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Inspired by the Salish sea

Sidney's new marine centre focuses on West Coast waters and people

Who would have thought an aquarium could be a bridge? But that's exactly what the new marine centre in Sidney is designed to be.

"We want to build a bridge between this community and the Salish sea," said Angus Matthews, using the First Nations' name for Georgia basin, and waters flowing from Campbell River to Race Rocks.

Matthews is executive director of the new, 10,000-square-foot Shaw Ocean Discovery Centre that opens June 20 at the foot of Beacon Avenue.

It will feature an aquarium and education centre, exhibit areas, multi-media lecture theatre and classrooms. It is also designed to be energy efficient with the ocean acting as a heat sink.

The centre's first bridge is a "virtual' elevator that transports visitors from the world of dry land to the depths below.

A submarine-style bulkhead opens into a chamber where guests "descend," thanks to bubble effects, the sounds of creaking and groaning, a low-frequency vibration and flat screen television on the ceiling that shows water flooding over it.

"We're trying to get away from the art gallery idea and give visitors a total immersion experience," said Matthews, who started his career as a whale trainer with Oak Bay Marine Group and spent the last 12 years as director of administration and finance at Pearson College of the Pacific.

"This is a small aquarium with huge ideas."

Besides introducing people to the magnificence and wonder of the sea, the museum team has gone off the deep end with art. Rick Silas is creating a glass kelp sculpture for the lobby; Bruce Obee is preparing photos, interpretive materials and Oceaneer (volunteer) handbooks; Speedpro Signs is making giant ocean-scene wallpaper; print artist Charles Elliott is creating Salish images of marine life; and Sandra Ritter, formerly with the Royal B.C. Museum, is faux painting a mock jetty and other areas.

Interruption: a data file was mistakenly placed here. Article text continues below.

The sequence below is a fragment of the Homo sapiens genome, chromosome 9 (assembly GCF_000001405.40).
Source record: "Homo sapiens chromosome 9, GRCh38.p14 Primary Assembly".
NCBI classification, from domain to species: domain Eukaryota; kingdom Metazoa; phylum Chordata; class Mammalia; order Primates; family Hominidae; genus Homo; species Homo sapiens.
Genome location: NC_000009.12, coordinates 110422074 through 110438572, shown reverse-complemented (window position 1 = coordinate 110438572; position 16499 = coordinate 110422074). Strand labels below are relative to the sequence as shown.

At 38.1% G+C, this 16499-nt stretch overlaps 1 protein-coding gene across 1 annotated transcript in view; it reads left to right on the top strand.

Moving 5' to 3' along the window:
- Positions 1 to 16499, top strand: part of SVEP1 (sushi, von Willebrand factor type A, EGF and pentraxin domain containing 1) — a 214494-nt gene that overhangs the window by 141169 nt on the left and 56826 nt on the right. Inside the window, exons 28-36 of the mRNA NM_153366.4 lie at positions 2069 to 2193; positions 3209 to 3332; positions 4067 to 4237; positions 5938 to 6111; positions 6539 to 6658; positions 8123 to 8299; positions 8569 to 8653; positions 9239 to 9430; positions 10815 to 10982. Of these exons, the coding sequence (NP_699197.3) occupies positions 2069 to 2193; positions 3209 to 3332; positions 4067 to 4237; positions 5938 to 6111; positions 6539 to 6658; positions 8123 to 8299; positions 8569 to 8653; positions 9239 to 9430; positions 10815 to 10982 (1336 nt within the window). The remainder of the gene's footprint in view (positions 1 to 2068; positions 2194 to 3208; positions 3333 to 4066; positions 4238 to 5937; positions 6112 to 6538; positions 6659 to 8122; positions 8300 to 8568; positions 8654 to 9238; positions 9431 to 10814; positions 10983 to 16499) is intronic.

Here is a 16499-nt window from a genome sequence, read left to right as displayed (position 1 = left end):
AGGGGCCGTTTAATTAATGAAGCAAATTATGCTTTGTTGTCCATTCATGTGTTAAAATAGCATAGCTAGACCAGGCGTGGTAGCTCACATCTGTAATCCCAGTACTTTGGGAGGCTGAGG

Sidney's Blackline Marine has moulded a fibreglass touch pool that will be a bridge between the building and the waterfront, connecting with another outside but separated by glass.

The project has an elegantly simple storyline: from sea floor to sea shore.

Visitors enter through a giant wall that holds back the ocean, take the descending elevator, move through the aquarium and exhibits, and emerge under "faux" pilings, to see spectacular sea views and a touch pool, where hands-on learning takes place.

"The whole process has been collaborative and creative, involving artists, donors, technicians, staff who all lent ideas and were incredibly involved," said Lynda Farmer, who co-chaired the successful $5-million fundraising campaign with husband and University of Victoria chancellor Murray Farmer.

"Those of us close to the project believe it is something really special -- especially given its mandate as an ocean discovery centre and its stunning location."

glitwin@tc.canwest.com

INTERPRETIVE CENTRE

Opens: June 20

Hours: Open every day

10 a.m. to 5 p.m., until June 30

10 a.m. to 8 p.m. , July 1 to August 31

Admission:

Adults, $12; children six to 17; $6;

five and under, free; season's pass, $10 more

Note: Wheelchair accessible